Meanwhile, Doherty lost a $15,000 line of credit and a corporate credit card, and the rate on an existing card rose from 9% to a whopping 30%. He has had to lay off three employees, his growth plans are on hold, and he still needs money. "It's truly not a lack of work, it's a lack of working capital," he says.
Doherty is emblematic of a growing number of small-business owners who say the federal efforts to aid them have missed their target. "Two or three years ago, I was helping entrepreneurs realize their dreams. Now, more often than not, I'm talking them down off the ledge," says Walter Manninen, former CFO of publishing company CXO Media and a senior counselor at a Boston-area Small Business Development Center who has advised Doherty.
The number of small-business bankruptcies is up 50% for the first three quarters of the year, says credit-reporting firm Equifax, with 9,361 closing their doors in September alone. According to a recent survey of 150 business owners commissioned by consulting firm Angrisani Turnarounds, 65% are concerned or very concerned that their business will fail within the next two years.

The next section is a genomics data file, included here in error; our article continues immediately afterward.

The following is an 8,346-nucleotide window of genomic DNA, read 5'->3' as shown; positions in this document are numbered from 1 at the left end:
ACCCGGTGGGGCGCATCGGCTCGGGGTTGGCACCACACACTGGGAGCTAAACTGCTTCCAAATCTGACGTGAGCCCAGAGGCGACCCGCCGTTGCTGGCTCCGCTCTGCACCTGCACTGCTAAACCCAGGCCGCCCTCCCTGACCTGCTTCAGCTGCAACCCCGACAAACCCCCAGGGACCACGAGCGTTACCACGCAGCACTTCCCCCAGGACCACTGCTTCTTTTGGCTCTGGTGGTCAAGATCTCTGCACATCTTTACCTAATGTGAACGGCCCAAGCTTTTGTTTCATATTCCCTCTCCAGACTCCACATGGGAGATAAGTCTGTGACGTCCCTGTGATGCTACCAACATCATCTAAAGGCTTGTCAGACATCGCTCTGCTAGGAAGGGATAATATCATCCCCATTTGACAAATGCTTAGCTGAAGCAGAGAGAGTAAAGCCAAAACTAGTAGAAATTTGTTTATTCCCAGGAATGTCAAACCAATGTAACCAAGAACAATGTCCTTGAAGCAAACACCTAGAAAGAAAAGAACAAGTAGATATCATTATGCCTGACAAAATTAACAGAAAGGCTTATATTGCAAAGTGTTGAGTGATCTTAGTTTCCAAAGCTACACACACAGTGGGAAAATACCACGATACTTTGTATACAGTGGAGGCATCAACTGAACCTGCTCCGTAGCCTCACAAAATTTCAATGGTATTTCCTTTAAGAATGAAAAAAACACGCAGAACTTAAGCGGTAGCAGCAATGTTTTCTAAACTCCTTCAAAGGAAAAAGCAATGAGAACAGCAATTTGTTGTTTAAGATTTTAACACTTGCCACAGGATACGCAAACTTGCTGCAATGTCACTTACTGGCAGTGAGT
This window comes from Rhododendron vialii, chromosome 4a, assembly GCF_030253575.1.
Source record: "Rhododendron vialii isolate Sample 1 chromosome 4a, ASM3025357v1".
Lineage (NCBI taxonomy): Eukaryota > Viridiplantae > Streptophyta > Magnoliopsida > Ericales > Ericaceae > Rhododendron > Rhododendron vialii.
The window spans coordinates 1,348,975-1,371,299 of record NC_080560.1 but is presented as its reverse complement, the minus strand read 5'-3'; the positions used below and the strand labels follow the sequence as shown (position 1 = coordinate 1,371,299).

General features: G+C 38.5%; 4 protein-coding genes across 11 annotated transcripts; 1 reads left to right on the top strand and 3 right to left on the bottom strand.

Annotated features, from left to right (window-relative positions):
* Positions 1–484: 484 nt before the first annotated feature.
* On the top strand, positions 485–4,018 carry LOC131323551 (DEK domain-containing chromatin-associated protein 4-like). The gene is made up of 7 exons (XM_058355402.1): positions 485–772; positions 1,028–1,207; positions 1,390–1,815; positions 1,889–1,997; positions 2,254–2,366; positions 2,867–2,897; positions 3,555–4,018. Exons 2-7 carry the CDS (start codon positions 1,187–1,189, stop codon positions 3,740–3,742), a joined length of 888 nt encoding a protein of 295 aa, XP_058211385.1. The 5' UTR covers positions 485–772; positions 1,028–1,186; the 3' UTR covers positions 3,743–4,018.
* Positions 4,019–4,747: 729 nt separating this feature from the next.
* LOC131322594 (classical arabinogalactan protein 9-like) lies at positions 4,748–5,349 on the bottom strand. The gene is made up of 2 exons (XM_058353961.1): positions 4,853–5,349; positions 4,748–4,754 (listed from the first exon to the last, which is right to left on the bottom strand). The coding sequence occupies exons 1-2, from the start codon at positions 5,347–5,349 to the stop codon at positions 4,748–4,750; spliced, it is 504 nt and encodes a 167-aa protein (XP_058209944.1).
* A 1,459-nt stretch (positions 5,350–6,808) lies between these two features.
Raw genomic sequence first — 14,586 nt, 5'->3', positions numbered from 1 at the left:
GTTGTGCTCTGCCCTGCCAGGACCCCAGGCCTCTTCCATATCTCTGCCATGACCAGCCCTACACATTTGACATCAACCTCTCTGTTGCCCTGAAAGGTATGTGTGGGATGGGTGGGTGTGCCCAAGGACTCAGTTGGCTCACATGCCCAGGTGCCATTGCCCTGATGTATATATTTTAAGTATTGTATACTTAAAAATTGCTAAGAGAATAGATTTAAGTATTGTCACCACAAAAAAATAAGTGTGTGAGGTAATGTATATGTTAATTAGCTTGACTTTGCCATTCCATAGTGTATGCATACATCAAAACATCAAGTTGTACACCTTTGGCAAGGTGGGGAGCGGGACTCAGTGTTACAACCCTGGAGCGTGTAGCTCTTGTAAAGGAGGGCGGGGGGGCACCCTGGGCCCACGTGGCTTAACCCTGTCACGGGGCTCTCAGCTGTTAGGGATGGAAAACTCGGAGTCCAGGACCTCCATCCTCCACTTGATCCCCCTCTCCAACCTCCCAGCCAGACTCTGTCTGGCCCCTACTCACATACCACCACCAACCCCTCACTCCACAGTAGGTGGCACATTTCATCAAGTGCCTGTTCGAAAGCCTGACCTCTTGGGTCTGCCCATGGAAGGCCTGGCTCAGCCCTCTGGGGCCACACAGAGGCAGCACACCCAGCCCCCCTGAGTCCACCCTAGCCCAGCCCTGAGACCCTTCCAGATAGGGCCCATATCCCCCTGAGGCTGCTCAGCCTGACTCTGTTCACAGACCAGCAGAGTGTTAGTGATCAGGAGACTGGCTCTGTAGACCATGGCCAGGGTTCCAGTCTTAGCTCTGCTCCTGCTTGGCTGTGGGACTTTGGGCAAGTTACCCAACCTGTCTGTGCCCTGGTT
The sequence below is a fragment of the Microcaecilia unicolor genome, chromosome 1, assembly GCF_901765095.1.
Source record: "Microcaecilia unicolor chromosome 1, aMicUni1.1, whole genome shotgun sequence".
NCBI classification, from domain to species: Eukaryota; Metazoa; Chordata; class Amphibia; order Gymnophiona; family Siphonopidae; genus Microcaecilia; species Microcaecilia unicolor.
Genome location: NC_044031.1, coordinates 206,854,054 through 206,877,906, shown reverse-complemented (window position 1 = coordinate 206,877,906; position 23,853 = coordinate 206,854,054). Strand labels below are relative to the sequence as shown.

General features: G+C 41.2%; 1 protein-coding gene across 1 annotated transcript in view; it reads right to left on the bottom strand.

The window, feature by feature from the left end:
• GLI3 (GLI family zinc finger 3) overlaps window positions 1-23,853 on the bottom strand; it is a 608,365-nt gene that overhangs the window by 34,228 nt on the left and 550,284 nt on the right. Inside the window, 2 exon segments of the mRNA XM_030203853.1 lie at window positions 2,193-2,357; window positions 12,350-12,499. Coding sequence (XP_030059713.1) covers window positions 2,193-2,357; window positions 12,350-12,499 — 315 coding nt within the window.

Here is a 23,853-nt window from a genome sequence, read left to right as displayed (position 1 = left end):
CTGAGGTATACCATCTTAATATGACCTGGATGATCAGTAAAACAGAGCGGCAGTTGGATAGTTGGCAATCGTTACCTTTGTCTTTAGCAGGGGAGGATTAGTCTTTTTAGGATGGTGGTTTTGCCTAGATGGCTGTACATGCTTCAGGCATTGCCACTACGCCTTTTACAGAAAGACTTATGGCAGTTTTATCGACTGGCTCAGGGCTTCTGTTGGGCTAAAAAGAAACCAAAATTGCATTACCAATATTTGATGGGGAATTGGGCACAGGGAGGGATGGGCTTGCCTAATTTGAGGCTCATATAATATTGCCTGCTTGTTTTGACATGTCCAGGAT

So there is little optimism about the newest round of proposals designed to help small businesses, including President Obama's October push to increase SBA loan amounts and to lower the cost of capital to smaller banks, elements of which were passed by the House of Representatives in the Small Business Financing and Investing Act. "The government can put a whole bunch of changes out there, and they're good ones, but if the private sector doesn't buy into them, they don't mean anything," says Steve Bloom, past chair of the Atlanta chapter of Service Corps of Retired Executives. Bloom says he's seen plenty of good businesses turned down for funding.
Lacking Credit, or Customers?